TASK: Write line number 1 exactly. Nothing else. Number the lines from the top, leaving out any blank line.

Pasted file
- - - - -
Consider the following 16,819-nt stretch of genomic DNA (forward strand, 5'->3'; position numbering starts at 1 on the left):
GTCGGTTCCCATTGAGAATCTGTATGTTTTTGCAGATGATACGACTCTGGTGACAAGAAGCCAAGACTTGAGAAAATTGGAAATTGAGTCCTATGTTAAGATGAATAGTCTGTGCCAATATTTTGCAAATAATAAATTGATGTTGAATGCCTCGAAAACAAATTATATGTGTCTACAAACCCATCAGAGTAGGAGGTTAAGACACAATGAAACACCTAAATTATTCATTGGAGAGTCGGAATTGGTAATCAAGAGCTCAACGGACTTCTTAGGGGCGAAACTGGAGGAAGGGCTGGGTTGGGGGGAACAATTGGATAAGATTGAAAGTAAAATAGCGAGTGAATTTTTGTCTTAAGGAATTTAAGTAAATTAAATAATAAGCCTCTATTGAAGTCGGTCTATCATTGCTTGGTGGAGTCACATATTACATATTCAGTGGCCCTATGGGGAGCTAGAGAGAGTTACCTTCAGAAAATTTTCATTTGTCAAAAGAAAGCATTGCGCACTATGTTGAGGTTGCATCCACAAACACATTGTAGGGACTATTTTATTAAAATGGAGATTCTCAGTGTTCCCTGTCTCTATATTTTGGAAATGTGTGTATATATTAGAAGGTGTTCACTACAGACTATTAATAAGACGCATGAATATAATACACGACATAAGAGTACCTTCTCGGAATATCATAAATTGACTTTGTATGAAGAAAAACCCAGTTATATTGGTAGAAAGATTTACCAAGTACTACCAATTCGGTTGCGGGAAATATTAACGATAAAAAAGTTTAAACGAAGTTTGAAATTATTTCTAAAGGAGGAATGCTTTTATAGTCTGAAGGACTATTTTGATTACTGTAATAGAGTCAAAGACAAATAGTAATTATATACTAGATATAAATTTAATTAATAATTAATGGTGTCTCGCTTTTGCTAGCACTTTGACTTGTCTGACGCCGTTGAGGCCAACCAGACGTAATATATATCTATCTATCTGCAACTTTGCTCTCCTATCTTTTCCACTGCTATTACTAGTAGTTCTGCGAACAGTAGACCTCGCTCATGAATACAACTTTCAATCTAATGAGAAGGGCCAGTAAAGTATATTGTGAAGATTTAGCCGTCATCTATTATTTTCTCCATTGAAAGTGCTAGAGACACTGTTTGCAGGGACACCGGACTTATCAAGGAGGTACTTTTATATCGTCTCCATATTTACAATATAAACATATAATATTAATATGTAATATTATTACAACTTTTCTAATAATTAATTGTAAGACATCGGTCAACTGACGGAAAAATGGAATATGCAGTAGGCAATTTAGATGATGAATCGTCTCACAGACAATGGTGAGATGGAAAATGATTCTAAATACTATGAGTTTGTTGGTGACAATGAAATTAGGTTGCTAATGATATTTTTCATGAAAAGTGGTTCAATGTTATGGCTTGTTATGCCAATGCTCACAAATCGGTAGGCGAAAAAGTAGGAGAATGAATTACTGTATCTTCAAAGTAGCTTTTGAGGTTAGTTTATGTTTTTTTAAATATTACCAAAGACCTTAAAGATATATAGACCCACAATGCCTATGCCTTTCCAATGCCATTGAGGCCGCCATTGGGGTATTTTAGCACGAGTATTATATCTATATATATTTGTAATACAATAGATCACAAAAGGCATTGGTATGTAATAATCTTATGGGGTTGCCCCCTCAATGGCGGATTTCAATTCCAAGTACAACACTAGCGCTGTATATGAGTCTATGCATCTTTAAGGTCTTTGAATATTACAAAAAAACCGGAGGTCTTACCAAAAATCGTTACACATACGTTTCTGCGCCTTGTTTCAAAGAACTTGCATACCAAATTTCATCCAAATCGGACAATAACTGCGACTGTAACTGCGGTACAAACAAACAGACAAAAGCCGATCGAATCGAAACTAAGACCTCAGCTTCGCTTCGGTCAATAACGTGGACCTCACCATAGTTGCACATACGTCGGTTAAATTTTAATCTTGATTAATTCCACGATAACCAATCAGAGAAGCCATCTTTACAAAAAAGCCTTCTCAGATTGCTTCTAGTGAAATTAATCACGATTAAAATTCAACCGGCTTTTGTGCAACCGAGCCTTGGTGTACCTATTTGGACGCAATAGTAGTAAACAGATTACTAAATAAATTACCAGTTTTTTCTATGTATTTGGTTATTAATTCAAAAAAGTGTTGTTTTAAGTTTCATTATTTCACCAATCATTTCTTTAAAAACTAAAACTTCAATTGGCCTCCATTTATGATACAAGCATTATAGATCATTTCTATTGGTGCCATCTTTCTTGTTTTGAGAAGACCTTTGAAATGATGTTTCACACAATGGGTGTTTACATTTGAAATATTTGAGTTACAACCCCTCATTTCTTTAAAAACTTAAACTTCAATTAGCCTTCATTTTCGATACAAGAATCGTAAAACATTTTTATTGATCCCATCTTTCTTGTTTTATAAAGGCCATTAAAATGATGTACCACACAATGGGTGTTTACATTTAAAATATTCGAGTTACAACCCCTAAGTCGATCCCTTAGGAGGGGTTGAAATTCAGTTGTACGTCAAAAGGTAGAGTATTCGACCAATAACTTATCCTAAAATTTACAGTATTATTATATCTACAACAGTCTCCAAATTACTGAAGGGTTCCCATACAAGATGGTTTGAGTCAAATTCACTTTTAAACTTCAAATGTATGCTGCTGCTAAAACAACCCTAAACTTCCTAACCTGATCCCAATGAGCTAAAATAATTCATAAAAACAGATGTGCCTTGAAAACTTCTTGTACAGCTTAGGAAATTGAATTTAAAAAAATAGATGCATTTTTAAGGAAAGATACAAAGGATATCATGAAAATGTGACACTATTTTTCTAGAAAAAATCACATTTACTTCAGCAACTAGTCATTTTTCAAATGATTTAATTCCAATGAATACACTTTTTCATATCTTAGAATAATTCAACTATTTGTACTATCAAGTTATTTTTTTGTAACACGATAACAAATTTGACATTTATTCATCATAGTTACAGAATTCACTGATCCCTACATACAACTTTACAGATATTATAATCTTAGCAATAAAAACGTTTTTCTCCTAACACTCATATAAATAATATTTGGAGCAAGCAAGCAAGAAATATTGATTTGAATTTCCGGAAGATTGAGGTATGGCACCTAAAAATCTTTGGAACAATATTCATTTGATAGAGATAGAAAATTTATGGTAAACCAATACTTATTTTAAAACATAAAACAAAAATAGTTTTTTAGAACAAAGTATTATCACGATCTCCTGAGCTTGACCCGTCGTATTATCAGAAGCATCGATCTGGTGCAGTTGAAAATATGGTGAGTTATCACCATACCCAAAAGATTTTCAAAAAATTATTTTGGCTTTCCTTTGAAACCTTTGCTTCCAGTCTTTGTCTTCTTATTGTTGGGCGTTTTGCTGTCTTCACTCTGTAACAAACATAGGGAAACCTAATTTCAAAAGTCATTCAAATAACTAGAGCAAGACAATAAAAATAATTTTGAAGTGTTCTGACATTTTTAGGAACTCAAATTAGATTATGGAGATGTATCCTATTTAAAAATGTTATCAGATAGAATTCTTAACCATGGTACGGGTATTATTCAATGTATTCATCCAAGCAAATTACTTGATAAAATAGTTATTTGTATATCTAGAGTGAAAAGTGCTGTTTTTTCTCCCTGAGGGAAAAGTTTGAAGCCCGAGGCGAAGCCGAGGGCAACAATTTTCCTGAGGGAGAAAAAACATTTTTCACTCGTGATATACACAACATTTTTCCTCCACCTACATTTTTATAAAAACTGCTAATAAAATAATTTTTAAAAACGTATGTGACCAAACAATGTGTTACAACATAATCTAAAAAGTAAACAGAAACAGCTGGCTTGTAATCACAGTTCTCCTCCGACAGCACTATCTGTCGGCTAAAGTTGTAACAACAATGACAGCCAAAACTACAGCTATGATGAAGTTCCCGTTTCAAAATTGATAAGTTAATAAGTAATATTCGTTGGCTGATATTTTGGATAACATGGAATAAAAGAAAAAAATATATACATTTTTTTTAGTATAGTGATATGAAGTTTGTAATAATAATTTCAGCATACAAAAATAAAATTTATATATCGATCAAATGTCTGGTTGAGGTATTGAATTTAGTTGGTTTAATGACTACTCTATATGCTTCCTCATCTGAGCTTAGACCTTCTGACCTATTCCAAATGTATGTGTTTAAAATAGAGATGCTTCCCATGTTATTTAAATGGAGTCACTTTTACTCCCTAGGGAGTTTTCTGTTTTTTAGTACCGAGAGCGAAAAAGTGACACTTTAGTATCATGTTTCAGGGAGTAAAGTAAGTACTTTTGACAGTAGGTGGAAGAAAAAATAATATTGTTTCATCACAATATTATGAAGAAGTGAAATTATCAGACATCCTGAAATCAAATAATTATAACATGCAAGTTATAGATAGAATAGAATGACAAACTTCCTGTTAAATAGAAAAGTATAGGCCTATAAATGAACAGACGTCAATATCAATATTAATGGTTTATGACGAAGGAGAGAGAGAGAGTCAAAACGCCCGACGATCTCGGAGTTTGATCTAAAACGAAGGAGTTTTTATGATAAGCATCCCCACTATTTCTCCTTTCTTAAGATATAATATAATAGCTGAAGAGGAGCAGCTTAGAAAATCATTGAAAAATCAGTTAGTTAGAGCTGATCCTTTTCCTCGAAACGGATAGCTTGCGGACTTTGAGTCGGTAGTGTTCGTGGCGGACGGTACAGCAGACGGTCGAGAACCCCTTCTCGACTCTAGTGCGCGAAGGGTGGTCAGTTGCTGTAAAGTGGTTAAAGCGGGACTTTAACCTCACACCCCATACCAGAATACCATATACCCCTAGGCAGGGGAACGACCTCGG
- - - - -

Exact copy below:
Consider the following 16,819-nt stretch of genomic DNA (forward strand, 5'->3'; position numbering starts at 1 on the left):